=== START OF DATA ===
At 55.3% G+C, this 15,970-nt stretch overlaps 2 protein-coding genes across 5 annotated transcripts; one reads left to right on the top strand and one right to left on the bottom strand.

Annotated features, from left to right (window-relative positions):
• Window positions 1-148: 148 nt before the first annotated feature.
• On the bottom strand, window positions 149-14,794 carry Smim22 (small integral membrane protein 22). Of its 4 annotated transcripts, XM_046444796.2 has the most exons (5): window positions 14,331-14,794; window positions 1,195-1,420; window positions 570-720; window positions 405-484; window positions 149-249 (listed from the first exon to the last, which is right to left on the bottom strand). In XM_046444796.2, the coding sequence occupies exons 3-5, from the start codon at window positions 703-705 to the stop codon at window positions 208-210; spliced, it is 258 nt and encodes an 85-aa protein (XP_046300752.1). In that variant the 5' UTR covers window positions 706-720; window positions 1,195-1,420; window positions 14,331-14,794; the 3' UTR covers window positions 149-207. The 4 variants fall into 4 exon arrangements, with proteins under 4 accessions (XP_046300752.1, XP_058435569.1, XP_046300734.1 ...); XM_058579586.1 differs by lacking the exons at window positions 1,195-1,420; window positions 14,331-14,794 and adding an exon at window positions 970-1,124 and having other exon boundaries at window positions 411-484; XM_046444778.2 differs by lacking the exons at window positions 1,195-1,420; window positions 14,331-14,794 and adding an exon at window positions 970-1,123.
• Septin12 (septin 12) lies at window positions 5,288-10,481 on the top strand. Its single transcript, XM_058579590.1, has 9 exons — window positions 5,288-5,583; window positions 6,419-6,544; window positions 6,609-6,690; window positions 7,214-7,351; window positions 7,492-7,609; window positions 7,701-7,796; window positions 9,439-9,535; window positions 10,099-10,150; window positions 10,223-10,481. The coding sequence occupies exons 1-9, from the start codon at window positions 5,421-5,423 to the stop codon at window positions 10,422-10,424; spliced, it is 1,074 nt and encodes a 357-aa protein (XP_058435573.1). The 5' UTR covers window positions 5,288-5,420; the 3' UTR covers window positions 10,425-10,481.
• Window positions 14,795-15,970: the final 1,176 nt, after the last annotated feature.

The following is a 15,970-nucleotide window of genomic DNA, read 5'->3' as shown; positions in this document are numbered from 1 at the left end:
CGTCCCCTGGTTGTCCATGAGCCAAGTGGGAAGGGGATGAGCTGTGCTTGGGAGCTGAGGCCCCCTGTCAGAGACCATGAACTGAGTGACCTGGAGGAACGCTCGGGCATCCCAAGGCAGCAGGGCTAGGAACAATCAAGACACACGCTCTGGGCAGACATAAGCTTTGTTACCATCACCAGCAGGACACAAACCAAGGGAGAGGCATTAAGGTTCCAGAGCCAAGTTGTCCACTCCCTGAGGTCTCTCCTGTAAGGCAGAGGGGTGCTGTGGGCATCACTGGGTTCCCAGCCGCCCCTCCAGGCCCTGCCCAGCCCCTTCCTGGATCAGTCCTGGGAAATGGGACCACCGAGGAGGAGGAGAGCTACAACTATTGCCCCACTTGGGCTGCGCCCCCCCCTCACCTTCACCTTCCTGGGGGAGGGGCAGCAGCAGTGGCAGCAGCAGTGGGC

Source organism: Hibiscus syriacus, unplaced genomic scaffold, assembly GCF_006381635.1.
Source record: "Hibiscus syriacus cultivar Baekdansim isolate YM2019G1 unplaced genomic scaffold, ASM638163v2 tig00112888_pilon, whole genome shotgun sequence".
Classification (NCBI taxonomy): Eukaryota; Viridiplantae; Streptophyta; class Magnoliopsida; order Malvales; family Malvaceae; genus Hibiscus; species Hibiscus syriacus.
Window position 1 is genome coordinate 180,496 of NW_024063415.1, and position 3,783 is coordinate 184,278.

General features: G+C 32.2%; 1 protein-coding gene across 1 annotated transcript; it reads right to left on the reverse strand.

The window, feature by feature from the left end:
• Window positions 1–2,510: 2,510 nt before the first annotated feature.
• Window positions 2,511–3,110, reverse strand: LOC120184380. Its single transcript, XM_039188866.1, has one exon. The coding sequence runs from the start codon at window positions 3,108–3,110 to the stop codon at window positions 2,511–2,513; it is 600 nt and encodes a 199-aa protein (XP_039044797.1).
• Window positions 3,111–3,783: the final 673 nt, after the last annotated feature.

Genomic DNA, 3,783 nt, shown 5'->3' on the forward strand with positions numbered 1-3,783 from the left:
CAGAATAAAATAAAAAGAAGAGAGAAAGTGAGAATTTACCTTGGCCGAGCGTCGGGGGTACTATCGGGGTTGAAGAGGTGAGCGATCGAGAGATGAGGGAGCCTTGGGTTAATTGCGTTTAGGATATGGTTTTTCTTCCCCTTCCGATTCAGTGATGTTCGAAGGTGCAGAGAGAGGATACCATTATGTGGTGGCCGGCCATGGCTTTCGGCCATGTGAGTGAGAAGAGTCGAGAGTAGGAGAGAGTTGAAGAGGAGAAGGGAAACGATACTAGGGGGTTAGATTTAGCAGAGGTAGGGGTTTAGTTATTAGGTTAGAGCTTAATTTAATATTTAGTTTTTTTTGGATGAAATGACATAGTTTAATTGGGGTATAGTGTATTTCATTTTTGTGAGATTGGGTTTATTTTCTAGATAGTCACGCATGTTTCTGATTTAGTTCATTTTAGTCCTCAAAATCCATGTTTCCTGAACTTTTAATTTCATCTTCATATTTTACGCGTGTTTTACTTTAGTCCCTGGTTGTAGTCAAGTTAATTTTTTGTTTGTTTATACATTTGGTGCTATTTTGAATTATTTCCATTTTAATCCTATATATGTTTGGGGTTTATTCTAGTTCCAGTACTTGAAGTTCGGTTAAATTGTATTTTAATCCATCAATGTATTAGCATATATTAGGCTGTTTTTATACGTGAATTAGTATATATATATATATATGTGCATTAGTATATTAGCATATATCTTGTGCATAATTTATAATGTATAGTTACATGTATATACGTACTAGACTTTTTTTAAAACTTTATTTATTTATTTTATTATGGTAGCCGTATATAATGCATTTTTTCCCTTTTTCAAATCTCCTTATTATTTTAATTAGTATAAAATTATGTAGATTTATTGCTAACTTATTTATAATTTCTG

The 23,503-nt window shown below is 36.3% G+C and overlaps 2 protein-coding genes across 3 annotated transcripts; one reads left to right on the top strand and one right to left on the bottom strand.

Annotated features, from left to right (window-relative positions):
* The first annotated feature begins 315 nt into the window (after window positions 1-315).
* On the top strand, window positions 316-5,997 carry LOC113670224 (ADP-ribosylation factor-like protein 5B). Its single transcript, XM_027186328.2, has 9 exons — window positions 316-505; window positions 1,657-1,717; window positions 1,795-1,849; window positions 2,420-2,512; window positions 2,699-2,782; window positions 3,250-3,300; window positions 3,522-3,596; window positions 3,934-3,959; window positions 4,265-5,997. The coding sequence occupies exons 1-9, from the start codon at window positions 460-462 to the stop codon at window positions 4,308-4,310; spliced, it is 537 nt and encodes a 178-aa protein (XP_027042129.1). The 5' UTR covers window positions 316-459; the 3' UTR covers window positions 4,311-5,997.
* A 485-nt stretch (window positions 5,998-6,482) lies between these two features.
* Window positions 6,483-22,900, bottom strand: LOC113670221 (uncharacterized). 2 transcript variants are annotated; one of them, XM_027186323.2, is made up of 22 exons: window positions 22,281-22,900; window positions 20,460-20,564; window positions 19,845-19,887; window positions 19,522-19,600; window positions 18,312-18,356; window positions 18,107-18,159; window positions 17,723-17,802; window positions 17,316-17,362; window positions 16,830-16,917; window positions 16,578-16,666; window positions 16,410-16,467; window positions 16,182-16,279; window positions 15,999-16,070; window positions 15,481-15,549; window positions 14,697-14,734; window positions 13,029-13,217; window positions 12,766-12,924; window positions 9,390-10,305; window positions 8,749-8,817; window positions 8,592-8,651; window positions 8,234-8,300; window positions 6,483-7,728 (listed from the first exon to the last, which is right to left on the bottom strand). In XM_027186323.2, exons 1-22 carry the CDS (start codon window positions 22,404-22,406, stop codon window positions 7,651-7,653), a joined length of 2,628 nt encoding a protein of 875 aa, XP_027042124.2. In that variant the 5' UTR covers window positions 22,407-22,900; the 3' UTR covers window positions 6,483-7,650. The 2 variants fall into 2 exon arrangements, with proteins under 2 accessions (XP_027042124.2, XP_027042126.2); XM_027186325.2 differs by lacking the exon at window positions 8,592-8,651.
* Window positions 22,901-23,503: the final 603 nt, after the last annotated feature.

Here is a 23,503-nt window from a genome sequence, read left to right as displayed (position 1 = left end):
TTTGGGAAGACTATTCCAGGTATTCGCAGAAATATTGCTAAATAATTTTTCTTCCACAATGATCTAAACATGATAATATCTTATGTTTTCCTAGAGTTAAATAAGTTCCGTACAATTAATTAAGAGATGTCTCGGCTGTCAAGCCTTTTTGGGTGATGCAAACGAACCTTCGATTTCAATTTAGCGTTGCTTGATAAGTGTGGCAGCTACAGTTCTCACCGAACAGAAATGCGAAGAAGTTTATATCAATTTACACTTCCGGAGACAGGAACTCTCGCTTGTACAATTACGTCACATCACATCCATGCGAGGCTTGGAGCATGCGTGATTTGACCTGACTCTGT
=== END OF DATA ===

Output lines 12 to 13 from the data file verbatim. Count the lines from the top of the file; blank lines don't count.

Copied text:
Window position 1 is genome coordinate 180,496 of NW_024063415.1, and position 3,783 is coordinate 184,278.

General features: G+C 32.2%; 1 protein-coding gene across 1 annotated transcript; it reads right to left on the reverse strand.